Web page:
God is strange. At times, he is awful.
There’s no getting around these excruciating facts after reading Victor Lee Austin’s memoir, Losing Susan: Brain Disease, the Priest’s Wife, and the God Who Gives and Takes Away (Brazos).
At age 38, Susan Austin was diagnosed with a brain tumor. Due to the marvels of modern medicine, she healed. But the cancer treatments brought about the condition that ultimately ended her life—something called white-matter disease. Victor, Susan, and their two children initially felt relieved, only to discover a slow deterioration under way in Susan’s brain.
Readers will admire Victor’s fidelity to his wife and longsuffering, but his years caring for Susan were marked by second-guessing, uncertainty, and doubts. As a husband and a father, a theologian and an Episcopal priest, he limped his way through the fog of maintaining a home, teaching ethics, and leading church members through prayers his wife could no longer pray.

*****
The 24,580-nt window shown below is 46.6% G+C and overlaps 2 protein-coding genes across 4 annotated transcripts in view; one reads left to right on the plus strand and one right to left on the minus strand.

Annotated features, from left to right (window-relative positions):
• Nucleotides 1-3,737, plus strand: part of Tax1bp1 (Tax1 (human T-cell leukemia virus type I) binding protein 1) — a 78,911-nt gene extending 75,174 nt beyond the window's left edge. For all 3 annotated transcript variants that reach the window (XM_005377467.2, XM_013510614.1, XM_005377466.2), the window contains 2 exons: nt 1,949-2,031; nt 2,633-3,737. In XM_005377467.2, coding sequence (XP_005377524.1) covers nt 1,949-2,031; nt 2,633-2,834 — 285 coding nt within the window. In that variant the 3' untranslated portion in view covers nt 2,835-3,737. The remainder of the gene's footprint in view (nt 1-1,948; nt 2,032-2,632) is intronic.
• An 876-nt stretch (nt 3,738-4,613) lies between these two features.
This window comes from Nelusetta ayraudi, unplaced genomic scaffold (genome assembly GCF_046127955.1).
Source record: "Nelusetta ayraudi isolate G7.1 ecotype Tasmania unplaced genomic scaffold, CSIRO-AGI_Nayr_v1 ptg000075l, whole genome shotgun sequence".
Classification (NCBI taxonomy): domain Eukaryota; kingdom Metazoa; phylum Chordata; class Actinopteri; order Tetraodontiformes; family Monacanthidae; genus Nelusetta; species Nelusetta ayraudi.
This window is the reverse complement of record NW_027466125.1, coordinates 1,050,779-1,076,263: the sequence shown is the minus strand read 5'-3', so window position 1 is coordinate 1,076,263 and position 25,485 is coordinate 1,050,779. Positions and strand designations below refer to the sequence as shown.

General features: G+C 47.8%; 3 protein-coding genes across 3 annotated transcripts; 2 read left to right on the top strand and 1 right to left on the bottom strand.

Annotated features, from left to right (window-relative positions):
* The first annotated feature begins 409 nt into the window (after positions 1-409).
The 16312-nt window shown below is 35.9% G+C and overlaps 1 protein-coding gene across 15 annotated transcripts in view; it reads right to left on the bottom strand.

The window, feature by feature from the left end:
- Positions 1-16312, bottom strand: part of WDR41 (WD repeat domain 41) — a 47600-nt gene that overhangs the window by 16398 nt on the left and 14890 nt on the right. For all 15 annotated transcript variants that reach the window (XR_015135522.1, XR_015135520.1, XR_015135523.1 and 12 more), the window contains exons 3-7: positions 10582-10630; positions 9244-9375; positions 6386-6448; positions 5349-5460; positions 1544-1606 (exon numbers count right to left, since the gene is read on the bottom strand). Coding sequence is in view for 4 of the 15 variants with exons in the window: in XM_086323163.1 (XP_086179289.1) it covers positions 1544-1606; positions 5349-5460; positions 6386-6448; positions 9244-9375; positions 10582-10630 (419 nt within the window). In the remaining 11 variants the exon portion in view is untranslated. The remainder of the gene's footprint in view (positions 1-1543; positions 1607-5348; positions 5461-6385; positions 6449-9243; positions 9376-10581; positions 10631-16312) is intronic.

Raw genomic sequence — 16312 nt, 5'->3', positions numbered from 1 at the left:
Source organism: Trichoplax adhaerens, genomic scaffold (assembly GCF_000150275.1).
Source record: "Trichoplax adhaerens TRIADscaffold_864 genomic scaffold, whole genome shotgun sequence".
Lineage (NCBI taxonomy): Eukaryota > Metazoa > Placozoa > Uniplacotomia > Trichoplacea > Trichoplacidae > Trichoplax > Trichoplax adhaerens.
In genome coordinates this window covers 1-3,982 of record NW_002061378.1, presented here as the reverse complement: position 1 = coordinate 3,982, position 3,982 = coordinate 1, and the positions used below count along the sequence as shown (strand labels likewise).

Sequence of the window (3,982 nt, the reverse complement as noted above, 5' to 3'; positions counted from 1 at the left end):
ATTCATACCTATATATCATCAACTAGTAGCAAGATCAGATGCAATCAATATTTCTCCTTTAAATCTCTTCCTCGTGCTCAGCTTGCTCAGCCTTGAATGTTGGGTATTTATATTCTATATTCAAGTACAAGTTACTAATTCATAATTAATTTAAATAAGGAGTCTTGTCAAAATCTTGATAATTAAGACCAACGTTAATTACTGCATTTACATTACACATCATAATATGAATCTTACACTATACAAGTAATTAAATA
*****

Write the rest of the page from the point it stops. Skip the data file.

Though a memoir, the book is also a searching exposition of the Bible’s Wisdom Literature. For Victor, the “second best” book of the Bible is Song of Songs, with its celebration of bodily life. When Victor met Susan in college, he was enthralled by this vibrant woman who radiated energy and beauty. “In being drawn to Susan,” he writes, “I was discovering the unified physical and spiritual goodness of a person who was herself most drawn to God.”
From the beginning, words were important to Susan. She was reading before most kids her age had mastered the alphabet. In fact, the best prose in this well-written memoir comes from her hand. We encounter one of her published letters on abortion in which she brings ancient ...1